It’s great! It almost feels like when you hear that signature Travis Scott sound, it reminds the audience to stay in the feelings that you’ve received from watching the film, instead of over-analysing what you saw. It’s a nice segue into then starting to get into a conversation about what you saw. Travis for me is on rotation with Kendrick Lamar, J Cole. He’s great, absolutely.
You’ve also recently been working on a “secret” movie called Malcolm & Marie with Zendaya and Euphoria creator Sam Levinson. He wrote it from scratch in lockdown, and I believe you even have some financial skin in the game with the movie as well…
Woah, woah, out of respect for Sam and Zendaya, I don’t think I should speak on it yet! They’re sort of leading that charge, so I need to get clearance from headquarters first before I talk about that. But you’ve done your research!
Are you a Euphoria fan?
Yeah. That’s one of the main reasons I wanted to be a part of it. I think what they’re doing is special and people are now just starting to get caught up with what they got going on. He’s a phenomenal filmmaker and I think he’s an incredible writer, and Zendaya is so talented.
She’s shown how layered and talented she really is. Sometimes it takes a director to bring that out of you – I know [that], and I’m relating it to Christopher Nolan. I feel the same way about him in our relationship. He’s had the ability to bring things out of me that people don’t know, artistically.
Do you feel like working with Spike Lee on BlaKkKlansman made you a better actor?
One hundred per cent, no doubt about it. I came out of that experience a more confident performer, and a more assured one in my abilities and trusting my instincts, which had never happened before him. There were almost no notes at all. He would never suggest a way to do a performance or a way to approach a scene. He just let me go.
That kind of freedom I’ve never had before, and I felt that way with Chris as well. It made me feel like it was a collaboration. I wasn’t working for them, I was working with them. Any time I could be spontaneous, they would use it. That feeling was confirmed when you see the final product, what they kept, what they left the audience with. I’ve been in situations where you do some things creatively and it doesn’t see the light of day, they go in another direction. In these two directors’ cases, it wasn’t like that.
Spike won a very long overdue Oscar for that script. Why do you think that movie resonated so well, both with your peers in the Academy but also culturally in the world?
I think it spoke to generational hate. It exposed the ugly truth about this country that’s been at the underbelly for a long time. It’s recently become topical but these issues have always existed. It really concentrates specifically on the power of hate. The reason for its generational longevity is because of the language of hate and what it sounds like, how people think. It really exposes that, and this whole fact that truth is stranger than fiction. We were standing on historical facts, which can only be told from the likes of Spike Lee. I don’t think he could be denied this time, and I’m glad he wasn’t.
In terms of how else you’ve spent your time creatively in lockdown, have scripts been coming your way, and/or have you been writing anything for yourself?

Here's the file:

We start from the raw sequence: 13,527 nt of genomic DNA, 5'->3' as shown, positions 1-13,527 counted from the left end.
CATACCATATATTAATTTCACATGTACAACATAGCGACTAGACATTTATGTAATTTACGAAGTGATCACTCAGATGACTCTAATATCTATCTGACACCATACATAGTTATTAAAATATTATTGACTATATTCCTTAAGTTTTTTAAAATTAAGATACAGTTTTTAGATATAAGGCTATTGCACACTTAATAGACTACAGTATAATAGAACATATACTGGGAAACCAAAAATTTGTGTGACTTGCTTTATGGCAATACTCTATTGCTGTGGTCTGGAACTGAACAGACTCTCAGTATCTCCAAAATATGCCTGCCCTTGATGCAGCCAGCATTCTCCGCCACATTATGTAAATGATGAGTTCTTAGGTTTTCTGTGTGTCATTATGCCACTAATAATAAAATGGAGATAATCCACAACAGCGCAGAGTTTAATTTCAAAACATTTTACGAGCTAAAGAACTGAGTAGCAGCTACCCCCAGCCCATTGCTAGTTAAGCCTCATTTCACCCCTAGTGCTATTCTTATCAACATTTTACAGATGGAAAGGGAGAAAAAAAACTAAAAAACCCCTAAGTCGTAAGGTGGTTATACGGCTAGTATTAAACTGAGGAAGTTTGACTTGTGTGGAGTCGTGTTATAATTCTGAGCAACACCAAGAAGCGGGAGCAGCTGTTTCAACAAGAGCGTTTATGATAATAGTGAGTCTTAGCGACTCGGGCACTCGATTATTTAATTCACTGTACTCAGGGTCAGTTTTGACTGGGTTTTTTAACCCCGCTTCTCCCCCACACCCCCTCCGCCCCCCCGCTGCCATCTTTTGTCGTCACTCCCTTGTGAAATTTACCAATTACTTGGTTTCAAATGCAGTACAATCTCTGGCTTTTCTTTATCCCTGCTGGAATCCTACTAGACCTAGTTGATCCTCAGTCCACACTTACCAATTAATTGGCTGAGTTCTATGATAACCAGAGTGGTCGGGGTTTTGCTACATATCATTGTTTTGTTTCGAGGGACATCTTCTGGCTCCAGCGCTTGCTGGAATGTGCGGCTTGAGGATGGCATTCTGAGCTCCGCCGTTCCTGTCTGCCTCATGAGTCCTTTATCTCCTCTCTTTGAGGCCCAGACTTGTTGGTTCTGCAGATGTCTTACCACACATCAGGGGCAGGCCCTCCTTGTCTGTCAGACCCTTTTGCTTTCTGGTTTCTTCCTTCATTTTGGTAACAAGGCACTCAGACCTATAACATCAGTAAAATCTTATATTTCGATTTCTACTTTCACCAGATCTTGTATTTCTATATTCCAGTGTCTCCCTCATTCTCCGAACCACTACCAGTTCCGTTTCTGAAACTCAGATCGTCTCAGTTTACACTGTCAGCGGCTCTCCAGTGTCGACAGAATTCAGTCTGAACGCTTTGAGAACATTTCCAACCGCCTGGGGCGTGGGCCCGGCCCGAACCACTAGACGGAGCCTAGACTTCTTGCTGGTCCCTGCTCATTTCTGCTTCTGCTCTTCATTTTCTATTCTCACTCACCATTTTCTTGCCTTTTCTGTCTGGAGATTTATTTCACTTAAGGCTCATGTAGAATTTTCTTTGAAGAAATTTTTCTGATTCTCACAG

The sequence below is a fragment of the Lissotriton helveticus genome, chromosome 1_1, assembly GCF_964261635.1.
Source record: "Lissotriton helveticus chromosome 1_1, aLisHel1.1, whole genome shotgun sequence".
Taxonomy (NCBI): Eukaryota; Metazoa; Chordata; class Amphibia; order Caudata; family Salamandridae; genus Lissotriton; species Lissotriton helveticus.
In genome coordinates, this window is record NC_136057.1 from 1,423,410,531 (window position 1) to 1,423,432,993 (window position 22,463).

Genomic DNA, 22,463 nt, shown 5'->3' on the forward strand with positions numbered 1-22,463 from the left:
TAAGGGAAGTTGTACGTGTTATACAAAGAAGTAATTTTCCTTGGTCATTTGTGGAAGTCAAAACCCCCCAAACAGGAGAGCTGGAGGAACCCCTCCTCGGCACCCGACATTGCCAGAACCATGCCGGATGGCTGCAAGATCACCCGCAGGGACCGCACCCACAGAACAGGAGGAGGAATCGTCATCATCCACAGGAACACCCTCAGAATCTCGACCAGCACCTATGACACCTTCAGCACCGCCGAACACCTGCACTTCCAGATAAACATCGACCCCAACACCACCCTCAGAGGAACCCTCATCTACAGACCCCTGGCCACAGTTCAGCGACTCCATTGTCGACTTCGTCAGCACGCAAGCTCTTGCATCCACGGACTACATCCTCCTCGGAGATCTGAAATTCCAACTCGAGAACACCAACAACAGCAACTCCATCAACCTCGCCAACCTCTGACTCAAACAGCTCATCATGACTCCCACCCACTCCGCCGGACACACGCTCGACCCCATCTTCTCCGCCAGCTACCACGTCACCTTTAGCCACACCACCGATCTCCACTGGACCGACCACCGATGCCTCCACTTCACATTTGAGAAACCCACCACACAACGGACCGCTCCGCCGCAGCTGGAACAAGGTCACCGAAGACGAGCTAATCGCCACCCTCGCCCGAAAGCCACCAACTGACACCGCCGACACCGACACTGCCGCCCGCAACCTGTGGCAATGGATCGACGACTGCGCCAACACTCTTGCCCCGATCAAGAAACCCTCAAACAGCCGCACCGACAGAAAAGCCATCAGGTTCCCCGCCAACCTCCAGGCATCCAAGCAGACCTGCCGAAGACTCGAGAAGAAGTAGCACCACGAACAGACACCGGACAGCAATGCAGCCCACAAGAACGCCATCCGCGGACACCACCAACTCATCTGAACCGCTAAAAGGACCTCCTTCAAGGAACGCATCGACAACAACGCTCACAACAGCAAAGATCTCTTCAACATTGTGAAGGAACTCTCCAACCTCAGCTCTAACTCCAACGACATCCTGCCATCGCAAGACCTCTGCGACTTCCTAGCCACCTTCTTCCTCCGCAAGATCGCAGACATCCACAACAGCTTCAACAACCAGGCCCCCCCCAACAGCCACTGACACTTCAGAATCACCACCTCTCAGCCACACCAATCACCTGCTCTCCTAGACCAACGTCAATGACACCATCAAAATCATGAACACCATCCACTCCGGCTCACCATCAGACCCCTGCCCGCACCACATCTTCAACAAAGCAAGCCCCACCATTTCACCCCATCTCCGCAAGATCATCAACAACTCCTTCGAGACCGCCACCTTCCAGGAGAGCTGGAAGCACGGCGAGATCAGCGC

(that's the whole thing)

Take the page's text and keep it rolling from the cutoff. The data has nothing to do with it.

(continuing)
I got quite a bit of inspiration working with Sam Levinson, seeing how his process is and how he created this, just working with him, to wanna start… I mean, I write stuff down, but maybe [now I want to] try to organise it. I think he’s a genius. I’m not someone that can work on that level, but it just is nice to know that you can pick up a pen and try. I feel more encouraged to do so.
Do you know what you’re making next?
Nope. I would like to know, but I do not.
I know Chris isn’t generally in the sequel business (um, Batman aside). But the unfolding bromance between your and Robert’s characters makes you think Tenet is crying out for a prequel-slash-sequel.
I will definitely guarantee this: if Chris calls me, I’ll be there. That’s for sure.
What kind of Batman do you think Robert’s going to make?
He’s surprisingly physical, I think he’s a hidden athlete. People are gonna see that more and more. He’s perfect. And he’s got the perfect chin.
If you had to pick one scene or set-up in the movie that was your favourite to film, what would that be and why?
That’s like picking who’s your favourite child, man! I love them all differently. I had some great times with Elizabeth, especially the restaurant scene. She opened up a can of acting that I had to catch up to, quite frankly. Rob as well, he was doing some things that were just brilliant, and again I had to catch up. Kenneth was literally speaking backwards with an accent! I’ve never seen that before. So a lot of learning on set is what I did.
What would you like people to get from the experience of seeing Tenet?
I hope they come in with an open mind, and not trying to understand it but feel it. If they can keep that in their spirit while they’re watching, I think what they can come out of it with is the reason we need cinema, the reason why we need movie theatres, and the reason Christopher Nolan is one of the greatest ever directors.
Finally: do you understand every aspect of the film’s [checks notes one last time] palindromic temporal displacement?
Uhhh, I gotta see it again and I’ll have a better answer for you.